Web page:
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    I don't see why your operator would have made the key int. Because the STL documentation I have says that find() recieves a parameter which is of type key_type which expands to be the first template parameter, i.e. your Game class.

  4. #4
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    A std::map<int, Game*> might be more suitable for your situation.

  5. #5
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    My understanding is that overloading the operator causes the comparison (and there for find) to compare between the specified attribute of the object gameNum attribute of the Game class. Otherwise how would STL compare two game objects ie which one is bigger smaller??

  6. #6
    lyx
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    Think about it a couple of seconds. Tell me, for starters, how could a function that takes a const Game & tells another to take an int parameter? How could just one function tell another which type its parameter has to be. It sounds really silly this way...
    Besides, STL uses typename/typedef to change its container types.

    Anyway, your problem is that a set<> cannot do what you are willing it to. Why not use a map<> with Game * as values and int as keys instead?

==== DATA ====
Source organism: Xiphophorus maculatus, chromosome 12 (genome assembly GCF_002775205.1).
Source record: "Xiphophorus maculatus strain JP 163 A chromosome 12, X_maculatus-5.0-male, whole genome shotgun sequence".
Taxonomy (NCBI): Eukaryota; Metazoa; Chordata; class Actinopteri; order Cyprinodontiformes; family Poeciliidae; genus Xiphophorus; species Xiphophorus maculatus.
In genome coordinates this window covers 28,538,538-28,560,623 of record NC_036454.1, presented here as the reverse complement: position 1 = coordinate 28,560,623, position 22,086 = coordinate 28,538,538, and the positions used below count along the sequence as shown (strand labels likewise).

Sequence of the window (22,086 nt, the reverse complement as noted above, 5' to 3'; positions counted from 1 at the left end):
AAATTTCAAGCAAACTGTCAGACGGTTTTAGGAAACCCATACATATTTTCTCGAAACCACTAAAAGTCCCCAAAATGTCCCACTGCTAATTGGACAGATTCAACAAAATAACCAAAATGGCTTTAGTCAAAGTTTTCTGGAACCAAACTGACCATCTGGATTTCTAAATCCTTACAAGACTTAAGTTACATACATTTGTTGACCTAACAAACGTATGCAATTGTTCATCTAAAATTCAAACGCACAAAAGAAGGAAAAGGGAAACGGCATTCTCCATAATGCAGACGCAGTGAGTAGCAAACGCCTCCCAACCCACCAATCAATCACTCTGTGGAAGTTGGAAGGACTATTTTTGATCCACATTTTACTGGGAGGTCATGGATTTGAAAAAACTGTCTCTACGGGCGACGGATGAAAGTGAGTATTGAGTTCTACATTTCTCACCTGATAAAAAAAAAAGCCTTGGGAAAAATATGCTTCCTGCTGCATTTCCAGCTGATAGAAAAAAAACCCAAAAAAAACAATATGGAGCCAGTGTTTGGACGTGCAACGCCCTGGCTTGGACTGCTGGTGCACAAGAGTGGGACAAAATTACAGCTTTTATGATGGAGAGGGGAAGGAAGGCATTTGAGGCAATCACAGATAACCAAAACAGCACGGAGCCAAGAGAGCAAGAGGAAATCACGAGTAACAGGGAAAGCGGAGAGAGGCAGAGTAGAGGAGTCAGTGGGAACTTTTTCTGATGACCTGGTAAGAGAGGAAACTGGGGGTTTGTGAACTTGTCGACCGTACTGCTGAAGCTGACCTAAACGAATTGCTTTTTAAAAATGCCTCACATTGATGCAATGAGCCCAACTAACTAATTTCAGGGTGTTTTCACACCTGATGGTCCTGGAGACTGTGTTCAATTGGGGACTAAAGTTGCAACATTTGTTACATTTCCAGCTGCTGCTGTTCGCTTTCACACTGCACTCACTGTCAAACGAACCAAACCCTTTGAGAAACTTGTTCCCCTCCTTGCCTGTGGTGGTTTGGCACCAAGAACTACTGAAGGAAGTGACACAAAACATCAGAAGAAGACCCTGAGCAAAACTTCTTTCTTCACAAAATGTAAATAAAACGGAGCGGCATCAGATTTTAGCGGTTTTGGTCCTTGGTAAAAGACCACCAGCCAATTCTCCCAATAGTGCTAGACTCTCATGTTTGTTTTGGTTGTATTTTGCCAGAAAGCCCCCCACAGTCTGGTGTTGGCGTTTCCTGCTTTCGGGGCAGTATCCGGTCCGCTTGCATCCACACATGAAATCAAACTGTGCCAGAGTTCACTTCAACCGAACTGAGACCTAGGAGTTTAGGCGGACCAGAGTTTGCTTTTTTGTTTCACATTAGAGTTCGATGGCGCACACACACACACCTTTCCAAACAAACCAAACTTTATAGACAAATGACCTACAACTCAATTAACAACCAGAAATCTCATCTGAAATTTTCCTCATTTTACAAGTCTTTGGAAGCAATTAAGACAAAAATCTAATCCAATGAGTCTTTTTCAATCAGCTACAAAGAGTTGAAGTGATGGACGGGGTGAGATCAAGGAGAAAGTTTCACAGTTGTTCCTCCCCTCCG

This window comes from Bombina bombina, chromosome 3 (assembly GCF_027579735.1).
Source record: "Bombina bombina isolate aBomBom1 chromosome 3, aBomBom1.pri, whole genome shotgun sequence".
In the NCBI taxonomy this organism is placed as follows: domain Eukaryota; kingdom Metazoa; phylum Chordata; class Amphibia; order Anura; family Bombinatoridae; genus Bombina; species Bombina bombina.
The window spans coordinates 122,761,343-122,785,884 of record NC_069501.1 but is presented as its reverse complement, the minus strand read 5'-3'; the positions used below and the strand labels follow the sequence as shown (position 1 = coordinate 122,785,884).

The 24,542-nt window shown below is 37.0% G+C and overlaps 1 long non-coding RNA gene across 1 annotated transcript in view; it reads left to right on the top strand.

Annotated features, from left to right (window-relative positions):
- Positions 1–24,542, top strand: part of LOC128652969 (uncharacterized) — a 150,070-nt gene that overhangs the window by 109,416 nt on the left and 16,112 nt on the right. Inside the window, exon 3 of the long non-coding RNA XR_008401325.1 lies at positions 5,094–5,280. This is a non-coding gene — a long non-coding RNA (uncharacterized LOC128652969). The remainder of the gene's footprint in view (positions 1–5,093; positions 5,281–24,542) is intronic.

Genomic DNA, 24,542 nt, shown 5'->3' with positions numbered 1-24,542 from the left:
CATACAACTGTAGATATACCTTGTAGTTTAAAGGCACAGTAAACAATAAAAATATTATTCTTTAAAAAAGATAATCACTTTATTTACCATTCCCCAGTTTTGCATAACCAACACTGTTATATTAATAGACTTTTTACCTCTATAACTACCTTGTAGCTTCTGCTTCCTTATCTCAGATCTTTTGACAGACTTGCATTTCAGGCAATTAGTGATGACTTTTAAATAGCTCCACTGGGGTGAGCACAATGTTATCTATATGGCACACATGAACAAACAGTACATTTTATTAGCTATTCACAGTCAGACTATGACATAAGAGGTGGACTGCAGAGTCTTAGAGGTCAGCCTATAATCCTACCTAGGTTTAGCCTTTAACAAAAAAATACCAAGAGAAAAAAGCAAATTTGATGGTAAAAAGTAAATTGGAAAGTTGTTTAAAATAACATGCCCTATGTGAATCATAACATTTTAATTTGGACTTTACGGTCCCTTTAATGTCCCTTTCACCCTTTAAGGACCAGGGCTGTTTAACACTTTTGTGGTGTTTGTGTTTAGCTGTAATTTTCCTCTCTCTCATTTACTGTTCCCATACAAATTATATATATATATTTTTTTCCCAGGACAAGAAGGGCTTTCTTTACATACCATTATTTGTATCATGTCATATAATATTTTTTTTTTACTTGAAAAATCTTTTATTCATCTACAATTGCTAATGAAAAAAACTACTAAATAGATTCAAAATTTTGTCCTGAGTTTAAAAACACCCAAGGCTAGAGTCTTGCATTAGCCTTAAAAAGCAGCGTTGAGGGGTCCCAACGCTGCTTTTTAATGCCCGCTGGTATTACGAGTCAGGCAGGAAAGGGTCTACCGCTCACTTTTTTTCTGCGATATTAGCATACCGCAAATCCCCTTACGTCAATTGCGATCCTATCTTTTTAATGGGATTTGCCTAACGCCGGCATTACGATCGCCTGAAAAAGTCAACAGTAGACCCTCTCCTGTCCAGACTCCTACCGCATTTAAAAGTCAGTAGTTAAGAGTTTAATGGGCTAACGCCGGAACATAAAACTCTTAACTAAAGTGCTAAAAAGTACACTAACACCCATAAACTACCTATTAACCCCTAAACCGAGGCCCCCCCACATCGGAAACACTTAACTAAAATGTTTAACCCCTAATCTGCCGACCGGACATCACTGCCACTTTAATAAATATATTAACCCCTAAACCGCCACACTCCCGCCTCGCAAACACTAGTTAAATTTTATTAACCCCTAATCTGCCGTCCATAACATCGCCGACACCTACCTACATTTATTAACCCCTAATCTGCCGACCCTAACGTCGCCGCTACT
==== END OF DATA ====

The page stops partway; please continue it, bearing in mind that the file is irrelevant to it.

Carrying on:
7. #7
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    My understanding is that overloading the operator causes the comparison (and there for find) to compare between the specified attribute of the object gameNum attribute of the Game class.
    The container has no idea about the implementation (and therefore, the gameNum member) of your class. It simply does a direct less-than comparison of the objects to determine where to place them in the set. In fact, since the keyval type of your set is a pointer, the operator< in your class won't be used at all - it will simply be ordered by the addresses of your objects.

    If you want to retrieve your pointers by gameNum, then you'll want to use an associative container. Like I stated above, a map container would probably be the best option.
    Code:
    map<int, Game*> schedule;
    
    schedule[10] = new Game;
    schedule[562] = new Game;
    
    Game* gameFiveSixTwo = schedule[562];
    If that's not what you want, then try to explain your problem in more detail and we can suggest a better solution.